In 2009, Sleek Audio officially released the CT6, their first custom earphone. At its introductory price of 300$, the single driver earphone dominated the budget custom earphone world with great sound and a slew of innovations at a great price point. A LOT has happened since then, and while the CT6 remains a great earphone, it has been outclassed by newcomers. Naturally, Sleek Audio couldn’t leave it at the top of their portfolio. Enter the CT7, a completely redesigned custom iem sporting dual drivers, higher sensitivity, better artwork, and one of the rawest, fastest, most impressive sounds I’ve heard at any price.
I will not get into which sound signature I am more partial to, rather the pictures are merely to illustrate the differences and similarities between both high-end iems. Sensaphonics’ 2X-S is a stodgy contender for the better part of a decade and has survived several cosmetic and build overhauls since its infancy. It is made from soft silicon, a pliable material which stretches with minute changes in the ear’s internal shape. Jerry Harvey’s JH13Pro is made out of the more traditional hard acrylic material that with a perfect fit, feels almost as comfortable as the Sensaphonics 2X-S. Differences in materials do mean a different flavour of sound; the hard acrylic of the JH audio renders extremely clean sound in all frequencies, but both earphones are incredible.
If you would like to read our review of the JH13Pro, please click here.
After 2008’s popular Image X5, which debuted at $100 less than the X10, Klipsch began expanding the affordable line of their inner
earphones. In 2009, the S2 and S4 join the Image line at the more reasonable prices of $49.99 and $79.99. When Klipsch designed the new earphones, they utilised brand new drivers which were made specifically for their sound signature. So, the S4 houses a special 8mm dynamic driver which packs dual neodymium magnets and the audio performance for which Klipsch is famous. Happily, Klipsch also introduced the iPhone-friendly S4i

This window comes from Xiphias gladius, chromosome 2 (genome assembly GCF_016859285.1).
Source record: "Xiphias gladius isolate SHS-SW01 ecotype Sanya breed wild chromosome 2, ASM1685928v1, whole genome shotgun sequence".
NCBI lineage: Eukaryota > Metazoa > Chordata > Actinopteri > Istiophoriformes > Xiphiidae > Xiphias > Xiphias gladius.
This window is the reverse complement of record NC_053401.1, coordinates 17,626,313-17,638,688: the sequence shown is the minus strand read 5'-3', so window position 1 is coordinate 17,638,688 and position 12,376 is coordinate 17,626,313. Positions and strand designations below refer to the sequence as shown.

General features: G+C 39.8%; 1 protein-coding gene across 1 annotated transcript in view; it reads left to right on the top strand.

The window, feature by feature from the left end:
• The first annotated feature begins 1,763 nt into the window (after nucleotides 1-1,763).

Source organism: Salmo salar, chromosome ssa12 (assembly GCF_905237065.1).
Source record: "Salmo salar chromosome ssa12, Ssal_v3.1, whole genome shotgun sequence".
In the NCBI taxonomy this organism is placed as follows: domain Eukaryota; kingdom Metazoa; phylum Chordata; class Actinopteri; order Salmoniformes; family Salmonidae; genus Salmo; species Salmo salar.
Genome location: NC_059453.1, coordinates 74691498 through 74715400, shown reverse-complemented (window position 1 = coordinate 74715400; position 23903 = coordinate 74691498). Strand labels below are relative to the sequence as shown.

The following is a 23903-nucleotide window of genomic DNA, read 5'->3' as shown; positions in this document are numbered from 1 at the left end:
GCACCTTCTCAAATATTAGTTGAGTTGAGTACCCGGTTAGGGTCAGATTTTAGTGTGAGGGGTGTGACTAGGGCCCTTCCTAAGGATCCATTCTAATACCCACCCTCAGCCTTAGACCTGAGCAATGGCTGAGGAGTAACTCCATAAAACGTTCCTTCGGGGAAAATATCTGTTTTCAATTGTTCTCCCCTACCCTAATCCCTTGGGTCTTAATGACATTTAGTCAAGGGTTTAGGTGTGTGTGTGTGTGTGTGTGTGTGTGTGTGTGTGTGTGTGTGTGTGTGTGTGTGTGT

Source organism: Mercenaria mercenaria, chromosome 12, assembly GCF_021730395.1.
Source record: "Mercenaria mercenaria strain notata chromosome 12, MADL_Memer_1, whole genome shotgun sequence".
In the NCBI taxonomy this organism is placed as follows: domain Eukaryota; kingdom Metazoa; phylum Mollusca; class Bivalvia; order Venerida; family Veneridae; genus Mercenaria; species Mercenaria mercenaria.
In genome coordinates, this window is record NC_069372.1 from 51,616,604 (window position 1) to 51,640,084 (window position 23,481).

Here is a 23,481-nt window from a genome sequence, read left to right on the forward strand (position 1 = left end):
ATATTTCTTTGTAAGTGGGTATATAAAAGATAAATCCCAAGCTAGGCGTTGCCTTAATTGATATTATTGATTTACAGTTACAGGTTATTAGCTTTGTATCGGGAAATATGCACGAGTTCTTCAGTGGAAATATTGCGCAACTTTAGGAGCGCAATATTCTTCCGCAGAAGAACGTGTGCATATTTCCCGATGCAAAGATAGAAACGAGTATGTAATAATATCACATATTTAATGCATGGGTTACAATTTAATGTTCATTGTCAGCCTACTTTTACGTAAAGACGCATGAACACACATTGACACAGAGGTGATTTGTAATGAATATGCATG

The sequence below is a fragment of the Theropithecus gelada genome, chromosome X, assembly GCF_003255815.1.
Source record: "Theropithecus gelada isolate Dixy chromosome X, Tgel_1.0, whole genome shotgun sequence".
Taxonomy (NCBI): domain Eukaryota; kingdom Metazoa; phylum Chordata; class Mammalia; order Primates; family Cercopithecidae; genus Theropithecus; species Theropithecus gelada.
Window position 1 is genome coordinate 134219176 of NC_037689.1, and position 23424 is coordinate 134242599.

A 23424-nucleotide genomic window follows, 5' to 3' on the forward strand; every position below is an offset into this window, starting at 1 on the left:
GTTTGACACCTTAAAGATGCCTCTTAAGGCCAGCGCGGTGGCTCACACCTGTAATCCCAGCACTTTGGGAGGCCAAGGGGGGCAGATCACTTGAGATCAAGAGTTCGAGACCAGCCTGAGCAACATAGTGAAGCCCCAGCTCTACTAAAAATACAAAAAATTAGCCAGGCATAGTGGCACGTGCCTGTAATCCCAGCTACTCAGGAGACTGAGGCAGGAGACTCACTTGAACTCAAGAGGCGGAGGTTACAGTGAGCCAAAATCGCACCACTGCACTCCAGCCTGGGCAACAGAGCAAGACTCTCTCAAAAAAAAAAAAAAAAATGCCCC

which features a mic and remote and is priced at $99.99.
Crossroads – of MylarOne fame, have kept busy in the last couple of years, and somewhat recently, debuted the Quattro, an aluminium-bodied inner earphone with sites set high, but which remain at the almost reasonable price of 88$. Since they are only available at one place: Jaben.net, you will have to get your fingers suited up for a surf to the legendary Singaporean retailer. Word has it that Uncle Wilson (Jaben’s administrator) is trying out a 700-800$ cable upgrade for the world’s most advanced custom earphone, the Jerry Harvey 13Pro – an earphone which TMA should have in hand next month.
Established 2005 in southern California, MEELectronics focus on providing customers with quality products and services at the best prices possible. MEElectronics’ products are aimed at iPod and iPhone owners,
offering a multitude of earphones and portable speakers. Today, we have their top-tier earphones with us, the Ai-M6 and the Ai-M9. Both house the same driver, same specifications, and the same sound. The difference you ask? The Ai-M6 is a $39.99 “over the ear” style inner earphone and the Ai-M9 is a $19.99 “straight down cable” style inner earphone that has a mic’d brother for only $10 more.
In the quest for the ultimate headphone, TMA has bumped into some great low-priced options as well ubiquitous top-tier earphones. Head-Direct, American distributor for fine Chinese headphone equipment, began production of its own headphone line in 2008: the RE series. The current top spot is domineered by the RE0, a headphone that only a year ago cost about double, but now happily resides at 99$. Today, the RE2 which last year cost 99$ is on table at TMA and ready to purchase at Head-Direct for only 39 bones.
If you haven’t heard of Sennheiser in your sojourn in the audio world, you have probably been living under a rock. If, however, you are new to the world of headphones, then you are forgiven, but need to be informed. Sennheiser have set many landmarks in the world of personal hi-fidelity audio including manufacturing the HE90 Orpheus which is the most expensive production headphone to date. They remain among the largest manufacturers on the planet with a resume that would embarrass Stephen Hawking and boast an impressively expanding portable line-up.